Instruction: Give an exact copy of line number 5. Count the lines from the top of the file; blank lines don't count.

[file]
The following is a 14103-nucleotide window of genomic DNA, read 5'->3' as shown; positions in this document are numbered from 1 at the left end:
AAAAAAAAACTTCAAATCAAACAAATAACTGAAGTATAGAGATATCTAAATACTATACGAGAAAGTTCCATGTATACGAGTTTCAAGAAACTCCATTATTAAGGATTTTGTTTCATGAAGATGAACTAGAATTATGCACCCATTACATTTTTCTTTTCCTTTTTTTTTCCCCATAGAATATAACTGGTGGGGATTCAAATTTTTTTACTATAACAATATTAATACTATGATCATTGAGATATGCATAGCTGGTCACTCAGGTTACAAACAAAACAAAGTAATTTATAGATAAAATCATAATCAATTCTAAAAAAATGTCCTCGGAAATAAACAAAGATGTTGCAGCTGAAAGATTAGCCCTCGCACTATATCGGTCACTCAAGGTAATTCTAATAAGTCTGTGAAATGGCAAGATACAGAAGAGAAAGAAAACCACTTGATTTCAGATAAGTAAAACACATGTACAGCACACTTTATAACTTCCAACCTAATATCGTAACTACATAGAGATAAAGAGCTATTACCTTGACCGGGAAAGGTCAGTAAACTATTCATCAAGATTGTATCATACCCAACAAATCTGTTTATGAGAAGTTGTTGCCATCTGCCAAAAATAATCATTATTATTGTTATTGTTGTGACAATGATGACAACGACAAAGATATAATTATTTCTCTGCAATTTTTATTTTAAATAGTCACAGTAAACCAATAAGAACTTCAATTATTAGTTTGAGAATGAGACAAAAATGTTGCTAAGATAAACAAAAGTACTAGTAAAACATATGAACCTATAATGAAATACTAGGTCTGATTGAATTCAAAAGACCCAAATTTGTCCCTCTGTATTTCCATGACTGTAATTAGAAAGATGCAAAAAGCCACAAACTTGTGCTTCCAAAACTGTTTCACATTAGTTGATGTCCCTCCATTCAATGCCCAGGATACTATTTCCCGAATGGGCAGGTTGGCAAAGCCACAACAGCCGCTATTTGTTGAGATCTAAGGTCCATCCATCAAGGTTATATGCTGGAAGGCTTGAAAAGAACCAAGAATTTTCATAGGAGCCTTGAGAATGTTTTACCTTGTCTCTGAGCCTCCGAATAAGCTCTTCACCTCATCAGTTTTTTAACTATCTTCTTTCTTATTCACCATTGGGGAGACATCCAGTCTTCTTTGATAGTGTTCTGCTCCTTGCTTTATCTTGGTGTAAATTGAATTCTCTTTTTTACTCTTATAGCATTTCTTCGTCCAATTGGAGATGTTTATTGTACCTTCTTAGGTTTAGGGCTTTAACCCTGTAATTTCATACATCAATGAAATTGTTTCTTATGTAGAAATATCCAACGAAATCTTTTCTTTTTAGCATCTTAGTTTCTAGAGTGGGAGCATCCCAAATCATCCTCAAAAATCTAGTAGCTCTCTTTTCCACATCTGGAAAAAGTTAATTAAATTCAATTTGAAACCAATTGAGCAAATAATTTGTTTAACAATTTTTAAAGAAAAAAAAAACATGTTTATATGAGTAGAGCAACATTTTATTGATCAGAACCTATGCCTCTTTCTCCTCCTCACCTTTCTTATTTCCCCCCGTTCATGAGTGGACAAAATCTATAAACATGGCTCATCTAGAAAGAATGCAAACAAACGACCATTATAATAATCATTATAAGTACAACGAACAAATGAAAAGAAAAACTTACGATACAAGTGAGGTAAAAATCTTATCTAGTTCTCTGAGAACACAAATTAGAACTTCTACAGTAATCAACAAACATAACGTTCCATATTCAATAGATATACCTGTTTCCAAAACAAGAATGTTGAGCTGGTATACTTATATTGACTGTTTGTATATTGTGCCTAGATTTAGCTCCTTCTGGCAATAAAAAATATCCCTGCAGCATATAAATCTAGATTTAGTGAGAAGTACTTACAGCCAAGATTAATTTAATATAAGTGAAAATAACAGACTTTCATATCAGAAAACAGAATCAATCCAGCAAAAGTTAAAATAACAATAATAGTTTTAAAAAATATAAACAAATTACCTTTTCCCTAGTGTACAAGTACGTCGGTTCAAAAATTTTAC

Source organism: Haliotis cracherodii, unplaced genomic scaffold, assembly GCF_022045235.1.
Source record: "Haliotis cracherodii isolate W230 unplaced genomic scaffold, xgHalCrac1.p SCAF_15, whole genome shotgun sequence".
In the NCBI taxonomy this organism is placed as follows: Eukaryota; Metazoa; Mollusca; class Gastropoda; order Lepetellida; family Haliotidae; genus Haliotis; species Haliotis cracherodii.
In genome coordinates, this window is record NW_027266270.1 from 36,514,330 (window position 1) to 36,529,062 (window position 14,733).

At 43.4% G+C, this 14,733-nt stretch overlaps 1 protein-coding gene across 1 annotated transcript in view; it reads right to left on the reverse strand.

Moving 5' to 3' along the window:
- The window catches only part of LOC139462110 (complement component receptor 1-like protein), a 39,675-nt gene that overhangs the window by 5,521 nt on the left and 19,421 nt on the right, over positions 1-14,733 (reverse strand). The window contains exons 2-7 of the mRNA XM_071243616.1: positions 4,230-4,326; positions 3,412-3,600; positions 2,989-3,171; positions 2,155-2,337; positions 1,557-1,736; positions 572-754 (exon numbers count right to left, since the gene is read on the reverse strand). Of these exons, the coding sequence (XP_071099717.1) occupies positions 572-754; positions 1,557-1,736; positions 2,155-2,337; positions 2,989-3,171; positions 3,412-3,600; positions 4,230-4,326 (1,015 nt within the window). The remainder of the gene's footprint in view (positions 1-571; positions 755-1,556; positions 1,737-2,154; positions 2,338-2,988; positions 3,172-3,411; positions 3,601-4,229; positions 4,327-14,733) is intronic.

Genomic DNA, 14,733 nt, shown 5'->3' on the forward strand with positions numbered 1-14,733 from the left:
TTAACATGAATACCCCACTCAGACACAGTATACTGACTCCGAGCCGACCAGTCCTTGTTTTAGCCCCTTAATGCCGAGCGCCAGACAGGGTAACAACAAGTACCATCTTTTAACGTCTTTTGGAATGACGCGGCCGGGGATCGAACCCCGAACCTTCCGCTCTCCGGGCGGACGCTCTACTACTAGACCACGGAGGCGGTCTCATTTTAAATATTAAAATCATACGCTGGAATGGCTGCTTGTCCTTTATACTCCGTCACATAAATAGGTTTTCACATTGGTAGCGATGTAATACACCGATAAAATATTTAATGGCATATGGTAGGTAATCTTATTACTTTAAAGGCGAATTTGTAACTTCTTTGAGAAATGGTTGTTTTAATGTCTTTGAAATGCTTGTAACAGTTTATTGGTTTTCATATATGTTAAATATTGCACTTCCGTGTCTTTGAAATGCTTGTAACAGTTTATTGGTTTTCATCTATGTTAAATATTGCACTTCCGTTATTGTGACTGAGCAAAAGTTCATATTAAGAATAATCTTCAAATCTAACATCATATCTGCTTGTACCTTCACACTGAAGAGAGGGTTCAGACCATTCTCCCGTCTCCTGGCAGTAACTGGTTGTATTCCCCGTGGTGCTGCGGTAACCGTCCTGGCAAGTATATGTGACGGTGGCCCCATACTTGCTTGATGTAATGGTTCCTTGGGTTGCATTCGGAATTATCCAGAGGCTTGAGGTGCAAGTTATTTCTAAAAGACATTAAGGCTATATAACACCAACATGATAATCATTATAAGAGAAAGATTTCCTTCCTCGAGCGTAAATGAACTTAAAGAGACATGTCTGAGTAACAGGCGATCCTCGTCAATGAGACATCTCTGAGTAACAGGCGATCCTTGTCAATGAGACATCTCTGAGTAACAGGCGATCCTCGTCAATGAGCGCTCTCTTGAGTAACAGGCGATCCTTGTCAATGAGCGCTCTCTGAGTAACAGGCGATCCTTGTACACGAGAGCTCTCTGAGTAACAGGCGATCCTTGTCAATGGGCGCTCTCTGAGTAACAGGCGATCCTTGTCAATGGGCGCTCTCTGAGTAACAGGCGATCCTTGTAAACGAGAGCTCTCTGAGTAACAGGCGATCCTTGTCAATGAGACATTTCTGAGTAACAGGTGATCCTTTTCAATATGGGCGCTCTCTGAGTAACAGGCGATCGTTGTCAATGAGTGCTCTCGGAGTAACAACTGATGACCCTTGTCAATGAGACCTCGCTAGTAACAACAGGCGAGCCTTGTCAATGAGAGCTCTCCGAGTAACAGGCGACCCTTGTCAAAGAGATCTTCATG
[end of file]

In the NCBI taxonomy this organism is placed as follows: Eukaryota; Metazoa; Mollusca; class Gastropoda; order Lepetellida; family Haliotidae; genus Haliotis; species Haliotis cracherodii.